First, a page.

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7 of 7 people found the following review helpful
5.0 out of 5 stars Story Unbound, 15 Oct 2012
Hands down, the most extraordinary collection of fiction in any genre that I can remember reading in years. I've been avoiding reviewing it for almost a fortnight, because it knocked me sideways, and it's been difficult to draw my thoughts about it together.

First off, what is the Faction Paradox? Well... I'm not going to tell you. I didn't know when I started reading the book, and the mystery enhanced the stories so much that I pity any reader who already knows. As the book's final page tells us: "They're here. They're not here. Get used to it."

What's clear from this collection is that Faction stories are unbound. A Faction Paradox story isn't restricted to a set of rules or a stylebook. Quite the opposite. This book is an absolute explosion of ideas, and an homage to the exhilarating possibilities of speculative fiction. The Faction Paradox 'brand' clearly doesn't limit the potential of stories - it seems instead to enable them, and the result is a book crammed with sometimes dizzying flights of fantasy.

I can't go through this book story by story, so some highlights to be going on with. The opening tale, Matt Kimpton's 'The Storyteller', caught me completely off guard with its presentation of a Scandinavian myth told in the oral tradition. The tale is of a young bard determined to live a legend in line with those he regales others with, and his hunt to do so changes his own story in strange and temporal ways. It's densely, lovingly written, and while utterly unexpected also introduces the scope of the book in a brilliant and curiously unsettling way. Compare this with Blair Bidmead's 'Now Or Thereabouts', on the face of it an amusing parody of The Apprentice with surprisingly affecting undertones. It's difficult to imagine how two such opposing stylistic works could exist together in the same book elsewhere, but here they actually serve to complement one another and enhance the overall impact of the volume. Later, Dave Hoskin offers 'Tonton Macoute', a story of an appetite for ingesting stories that drips with grotesque menace, and Philip Purser-Hallard closes with the remarkable 'A Hundred Words From The Civil War'. In this final piece, the author draws strands from across the book together in a city at the end of time, where all human (and human-ish) souls are resurrected, then uses an extensive series of drabbles to document the beginning, middle, and end of a complex civil war with ambition and grace.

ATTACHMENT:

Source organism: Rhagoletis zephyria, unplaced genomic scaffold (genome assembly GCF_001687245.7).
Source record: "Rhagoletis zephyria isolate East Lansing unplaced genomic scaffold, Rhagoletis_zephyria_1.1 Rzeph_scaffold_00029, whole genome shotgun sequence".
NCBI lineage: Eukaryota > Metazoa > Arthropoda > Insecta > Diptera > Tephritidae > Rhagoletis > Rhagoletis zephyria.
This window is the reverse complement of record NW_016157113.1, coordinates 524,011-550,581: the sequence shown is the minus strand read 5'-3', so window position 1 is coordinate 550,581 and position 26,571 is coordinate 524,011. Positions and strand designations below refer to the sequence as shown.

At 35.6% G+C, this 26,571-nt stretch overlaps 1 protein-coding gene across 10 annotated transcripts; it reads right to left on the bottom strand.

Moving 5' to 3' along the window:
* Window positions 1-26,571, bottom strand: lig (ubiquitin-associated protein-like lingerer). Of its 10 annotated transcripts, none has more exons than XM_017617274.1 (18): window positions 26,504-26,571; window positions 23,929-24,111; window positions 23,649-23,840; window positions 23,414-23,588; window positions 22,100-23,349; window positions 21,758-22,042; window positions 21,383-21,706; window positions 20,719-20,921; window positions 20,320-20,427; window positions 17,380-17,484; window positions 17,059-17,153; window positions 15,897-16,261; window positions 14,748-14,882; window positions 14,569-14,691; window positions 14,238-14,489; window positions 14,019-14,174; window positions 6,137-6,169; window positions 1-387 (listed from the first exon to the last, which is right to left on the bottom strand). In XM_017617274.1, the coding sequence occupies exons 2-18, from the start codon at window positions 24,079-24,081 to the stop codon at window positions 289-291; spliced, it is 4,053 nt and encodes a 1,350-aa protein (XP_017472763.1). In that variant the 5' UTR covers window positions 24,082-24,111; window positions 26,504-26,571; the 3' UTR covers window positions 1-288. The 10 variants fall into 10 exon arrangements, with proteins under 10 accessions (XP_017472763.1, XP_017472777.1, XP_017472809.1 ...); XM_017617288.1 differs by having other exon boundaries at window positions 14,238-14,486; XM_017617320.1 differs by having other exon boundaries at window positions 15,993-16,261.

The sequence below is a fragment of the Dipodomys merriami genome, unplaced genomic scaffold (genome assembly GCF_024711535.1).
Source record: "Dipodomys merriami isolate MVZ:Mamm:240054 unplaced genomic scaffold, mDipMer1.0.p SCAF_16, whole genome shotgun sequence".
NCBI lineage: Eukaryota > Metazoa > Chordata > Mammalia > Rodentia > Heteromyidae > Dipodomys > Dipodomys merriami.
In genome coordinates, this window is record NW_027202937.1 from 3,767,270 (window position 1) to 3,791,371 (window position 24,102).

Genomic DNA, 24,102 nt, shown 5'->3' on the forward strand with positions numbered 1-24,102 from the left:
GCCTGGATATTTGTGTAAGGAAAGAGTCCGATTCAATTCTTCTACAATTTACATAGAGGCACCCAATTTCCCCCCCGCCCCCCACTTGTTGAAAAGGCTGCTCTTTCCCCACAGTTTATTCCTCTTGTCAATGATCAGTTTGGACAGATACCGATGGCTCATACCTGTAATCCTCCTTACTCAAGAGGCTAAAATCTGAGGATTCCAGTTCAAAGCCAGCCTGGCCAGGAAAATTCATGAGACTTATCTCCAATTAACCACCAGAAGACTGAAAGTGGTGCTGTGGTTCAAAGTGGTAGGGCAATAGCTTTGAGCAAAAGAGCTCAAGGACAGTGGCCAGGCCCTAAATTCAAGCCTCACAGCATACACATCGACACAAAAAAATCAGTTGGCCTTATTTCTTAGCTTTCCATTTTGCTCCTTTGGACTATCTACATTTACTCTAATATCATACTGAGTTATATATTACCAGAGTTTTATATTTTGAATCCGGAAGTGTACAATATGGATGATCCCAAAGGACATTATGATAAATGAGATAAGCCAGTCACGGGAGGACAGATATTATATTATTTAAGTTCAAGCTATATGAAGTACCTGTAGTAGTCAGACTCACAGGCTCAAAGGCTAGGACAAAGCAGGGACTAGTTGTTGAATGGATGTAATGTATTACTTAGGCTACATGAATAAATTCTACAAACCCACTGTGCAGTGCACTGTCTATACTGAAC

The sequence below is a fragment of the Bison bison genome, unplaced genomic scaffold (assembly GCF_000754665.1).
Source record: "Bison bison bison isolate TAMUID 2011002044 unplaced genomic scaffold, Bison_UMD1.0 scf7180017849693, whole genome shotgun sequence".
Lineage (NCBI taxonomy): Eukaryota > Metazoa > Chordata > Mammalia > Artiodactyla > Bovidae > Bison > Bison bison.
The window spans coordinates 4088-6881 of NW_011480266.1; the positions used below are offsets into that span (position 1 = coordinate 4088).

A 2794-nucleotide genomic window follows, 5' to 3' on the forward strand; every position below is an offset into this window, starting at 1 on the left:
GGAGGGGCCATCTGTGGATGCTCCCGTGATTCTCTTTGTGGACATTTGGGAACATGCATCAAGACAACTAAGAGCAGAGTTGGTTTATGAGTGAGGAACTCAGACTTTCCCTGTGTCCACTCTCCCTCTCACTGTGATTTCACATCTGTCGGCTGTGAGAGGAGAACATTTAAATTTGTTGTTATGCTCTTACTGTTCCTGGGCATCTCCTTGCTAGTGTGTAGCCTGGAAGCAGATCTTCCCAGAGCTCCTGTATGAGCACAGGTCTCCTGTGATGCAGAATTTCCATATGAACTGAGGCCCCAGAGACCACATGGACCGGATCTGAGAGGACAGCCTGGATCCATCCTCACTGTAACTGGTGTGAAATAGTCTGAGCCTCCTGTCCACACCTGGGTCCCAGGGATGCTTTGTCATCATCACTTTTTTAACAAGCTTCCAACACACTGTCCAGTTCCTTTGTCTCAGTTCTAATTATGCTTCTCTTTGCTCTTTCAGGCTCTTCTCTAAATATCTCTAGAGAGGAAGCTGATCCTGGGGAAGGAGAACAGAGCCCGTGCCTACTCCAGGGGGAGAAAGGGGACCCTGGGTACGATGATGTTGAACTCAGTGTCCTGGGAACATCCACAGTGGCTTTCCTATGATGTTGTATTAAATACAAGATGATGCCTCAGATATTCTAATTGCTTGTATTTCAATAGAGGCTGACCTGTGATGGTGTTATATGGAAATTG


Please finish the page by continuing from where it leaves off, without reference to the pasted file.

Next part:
My personal highlights only. Consider this book (beautifully designed, if you choose the hardback) an adventure waiting to happen to happen to you, a genuinely exciting mystery tour through Romance and Story. It excited me about the potential dynamism of storytelling all over again, and sets my expectations of what I want from anthologies almost impossibly high.
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A Romance in Twelve Parts (Faction Paradox)
A Romance in Twelve Parts (Faction Paradox) by Stuart Douglas (Hardcover - 31 May 2011)
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